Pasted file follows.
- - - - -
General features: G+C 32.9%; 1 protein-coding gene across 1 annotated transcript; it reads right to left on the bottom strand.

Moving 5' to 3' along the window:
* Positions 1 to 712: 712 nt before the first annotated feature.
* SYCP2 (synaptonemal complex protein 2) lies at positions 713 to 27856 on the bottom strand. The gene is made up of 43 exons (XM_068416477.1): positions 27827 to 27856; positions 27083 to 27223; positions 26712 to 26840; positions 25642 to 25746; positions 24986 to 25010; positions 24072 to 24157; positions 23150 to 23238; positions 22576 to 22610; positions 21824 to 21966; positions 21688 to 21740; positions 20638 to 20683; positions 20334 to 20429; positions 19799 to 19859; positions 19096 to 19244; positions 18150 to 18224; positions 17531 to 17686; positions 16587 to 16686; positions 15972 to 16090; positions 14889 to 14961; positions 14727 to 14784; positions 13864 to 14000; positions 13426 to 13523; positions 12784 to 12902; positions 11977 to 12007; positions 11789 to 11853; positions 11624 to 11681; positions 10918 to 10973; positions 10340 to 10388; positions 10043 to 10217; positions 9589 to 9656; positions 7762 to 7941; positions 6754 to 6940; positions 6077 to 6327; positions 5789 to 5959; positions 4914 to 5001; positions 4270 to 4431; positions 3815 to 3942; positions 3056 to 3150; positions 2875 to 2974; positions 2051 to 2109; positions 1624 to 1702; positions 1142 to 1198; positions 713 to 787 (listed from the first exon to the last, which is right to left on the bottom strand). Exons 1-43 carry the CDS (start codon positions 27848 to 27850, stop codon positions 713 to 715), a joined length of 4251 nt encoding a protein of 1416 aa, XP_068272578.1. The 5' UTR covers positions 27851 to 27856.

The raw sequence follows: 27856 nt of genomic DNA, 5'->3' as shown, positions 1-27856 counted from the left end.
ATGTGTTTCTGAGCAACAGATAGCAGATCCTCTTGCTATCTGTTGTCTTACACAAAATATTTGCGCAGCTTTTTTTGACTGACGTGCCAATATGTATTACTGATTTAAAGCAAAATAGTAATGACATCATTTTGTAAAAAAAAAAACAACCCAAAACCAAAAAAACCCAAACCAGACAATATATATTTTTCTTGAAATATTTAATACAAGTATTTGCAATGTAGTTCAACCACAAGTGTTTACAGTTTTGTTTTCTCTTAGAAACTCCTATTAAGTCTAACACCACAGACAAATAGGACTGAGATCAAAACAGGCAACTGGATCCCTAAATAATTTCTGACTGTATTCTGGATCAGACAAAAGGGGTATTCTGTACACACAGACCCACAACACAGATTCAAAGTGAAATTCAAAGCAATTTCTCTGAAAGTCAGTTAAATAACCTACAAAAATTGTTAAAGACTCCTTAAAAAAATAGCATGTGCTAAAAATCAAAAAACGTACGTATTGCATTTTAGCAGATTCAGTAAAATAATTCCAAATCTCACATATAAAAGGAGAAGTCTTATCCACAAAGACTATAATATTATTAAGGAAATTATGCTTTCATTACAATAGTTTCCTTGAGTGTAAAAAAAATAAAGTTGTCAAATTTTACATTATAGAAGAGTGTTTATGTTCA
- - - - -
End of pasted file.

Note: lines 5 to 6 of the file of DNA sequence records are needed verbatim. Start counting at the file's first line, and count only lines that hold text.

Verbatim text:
The raw sequence follows: 27856 nt of genomic DNA, 5'->3' as shown, positions 1-27856 counted from the left end.
ATGTGTTTCTGAGCAACAGATAGCAGATCCTCTTGCTATCTGTTGTCTTACACAAAATATTTGCGCAGCTTTTTTTGACTGACGTGCCAATATGTATTACTGATTTAAAGCAAAATAGTAATGACATCATTTTGTAAAAAAAAAAACAACCCAAAACCAAAAAAACCCAAACCAGACAATATATATTTTTCTTGAAATATTTAATACAAGTATTTGCAATGTAGTTCAACCACAAGTGTTTACAGTTTTGTTTTCTCTTAGAAACTCCTATTAAGTCTAACACCACAGACAAATAGGACTGAGATCAAAACAGGCAACTGGATCCCTAAATAATTTCTGACTGTATTCTGGATCAGACAAAAGGGGTATTCTGTACACACAGACCCACAACACAGATTCAAAGTGAAATTCAAAGCAATTTCTCTGAAAGTCAGTTAAATAACCTACAAAAATTGTTAAAGACTCCTTAAAAAAATAGCATGTGCTAAAAATCAAAAAACGTACGTATTGCATTTTAGCAGATTCAGTAAAATAATTCCAAATCTCACATATAAAAGGAGAAGTCTTATCCACAAAGACTATAATATTATTAAGGAAATTATGCTTTCATTACAATAGTTTCCTTGAGTGTAAAAAAAATAAAGTTGTCAAATTTTACATTATAGAAGAGTGTTTATGTTCA